Rest In Peace Ruth Bader Ginsburg:: A True Champion for Moms and Females Everywhere

Supreme Court Justice Ruth Bader Ginsburg, born in 1933, died September 18, 2020. She fought valiantly throughout her life for things we take for granted now. She was a renegade for women and moms everywhere. As a student of Harvard Law School, graduating from Columbia Law, she raised a daughter, aced her classes, earned her spot on the Harvard Law Review and Columbia Law Review. She also cared for her husband who had testicular cancer, taking his Harvard Law School classes in addition to her own.  

In 1993 she became the second woman appointed to the Supreme Court. There have been two women after her. In her 27 years on the court, she fought and beat cancer twice, getting it a third time in 2018 in her lungs. Throughout all of this, all of these battles, she didn’t stop fighting. She was powerful. 

“Women belong in all places where decisions are being made. It shouldn’t be that women are the exception.” Ruth Bader Ginsburg

As mothers, we are asked to take on so much. If 2020 has taught us anything, it is the resilience of mothers. We always knew we battled everything – work, raising kids, caring for the home, making our spouse happy, making our families happy. Did my daughter eat enough vegetables today? Should I mention I have kids during this job interview? We shoulder the burden of everything. Ruth Bader Ginsburg shouldered that burden for us, and the burden of our whole gender. She made it possible for me to be able to tell my daughters they can be anything they want to be, and truly mean it. 

I started writing this piece when On The Basis of Sex, a movie based on her life, came out and never finished it. In the movie, she fights with her daughter as I fought with my mom so many times. She wanted to teach her daughter to stand up for herself and for what is right, by arguing with her, just as my parents did for me. Her daughter was right there with her, watching her, learning from her, as she fought her first case. She and her husband used a tax law case with a male defendant to topple gender inequality. 

How awesome it must have felt for her as a mother to show her daughter how to fight for what is right, rather than giving in to what is easy. I am currently raising my own gutsy women, and know how eye opening it is for my kids to understanding something I am trying to teach them, be it about gender equality, racial equality, or simply that it’s ok that we like different things and aren’t the same as each other. My oldest daughter will sometimes say something like, “I don’t like tomatoes, just like you Mommy!” or, while watching the new Mulan movie, “Of course that Dad doesn’t care about a silly sword. He cares more about his daughter than stuff.” When she says something like that I know they are always watching and listening to every thing that we say, no matter how big and small. Our children are soaking all of our values and all of our opinions in order to form their own. If that is not the most powerful thing in shaping our world, by shaping the minds of our next generation, I don’t know what is.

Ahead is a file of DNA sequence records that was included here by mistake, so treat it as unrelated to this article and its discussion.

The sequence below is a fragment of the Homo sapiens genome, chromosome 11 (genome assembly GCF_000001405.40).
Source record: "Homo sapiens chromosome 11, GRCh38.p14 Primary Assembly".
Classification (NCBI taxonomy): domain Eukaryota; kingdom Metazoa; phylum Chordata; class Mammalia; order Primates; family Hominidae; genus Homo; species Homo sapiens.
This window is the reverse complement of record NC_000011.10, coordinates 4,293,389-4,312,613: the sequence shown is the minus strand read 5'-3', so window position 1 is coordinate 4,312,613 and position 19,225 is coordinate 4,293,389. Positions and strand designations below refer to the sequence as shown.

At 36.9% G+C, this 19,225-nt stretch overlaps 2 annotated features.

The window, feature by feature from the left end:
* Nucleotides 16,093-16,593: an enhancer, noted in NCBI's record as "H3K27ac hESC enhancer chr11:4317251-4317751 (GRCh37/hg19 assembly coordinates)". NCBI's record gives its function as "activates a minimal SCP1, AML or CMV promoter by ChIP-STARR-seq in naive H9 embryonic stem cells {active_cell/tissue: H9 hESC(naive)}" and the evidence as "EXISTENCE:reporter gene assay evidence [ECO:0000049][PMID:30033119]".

“If you have a caring life partner, you help the other person when that person needs it. I had a life partner who thought my work was as important as his, and I think that made all the difference for me.” Ruth Bader Ginsburg

One of the biggest reasons she was able to fight was because she had a partner beside her to help her, push her, and support her. Martin Ginsburg did a lot to show the world how to treat their wives. I was scared to be married when I was younger, I really was. I wasn’t sure if I was going to be someone that could be “second” to anyone else. I didn’t want that. If you know me, you know there’s no way I could be in the shadow of someone else. RBG found what I found:: a partner. A true partner that wanted her to succeed on her own, respected her wishes and her goals for herself. He didn’t put her in a box or force her to be in his shadow. He legitimately got mad at her for settling for a job she found versus the career that she really wanted. RBG once said, “In the course of a marriage, one accommodates the other” and that is how my husband and I navigate our marriage. When one of us is focusing on something, like when my husband travels for work or when I wanted to finish my Master’s degree, we help each other. We take up the slack from the other. Our marriage is not 50/50, it’s 100/100, and I fully believe that Martin and RBG were inspiring partners. Also, while unlike RBG I can cook, my husband does most of the cooking for us like Martin did for their family. 

“I would like to be remembered as someone who used whatever talent she had to do her work to the very best of her ability.” Ruth Bader Ginsburg

Ruth Bader Ginsburg did that. She will always be remembered as someone who fought for what she believed in, paving the way for women to rise up everywhere. We have had women Presidential candidates, Vice Presidential candidates, leaders, CEO’s, leading the way for #MeToo movements or #LeanIn movements to rock the world. 127 women are in the United States Congress, the most we have ever had. We owe that to RBG. She wasn’t the first and she, thankfully, won’t be the last, but she fought hard to make sure that my mother, my daughters, and myself are equal and have the ability to be whatever we want to be. 

Thank you, Ruth Bader Ginsburg, for never backing down. We will take that torch, load it up with all of the things women carry daily {physically and mentally} and keep fighting for our daughters to come. 

Rest In Peace, Ruth Bader Ginsburg (1933-2020)


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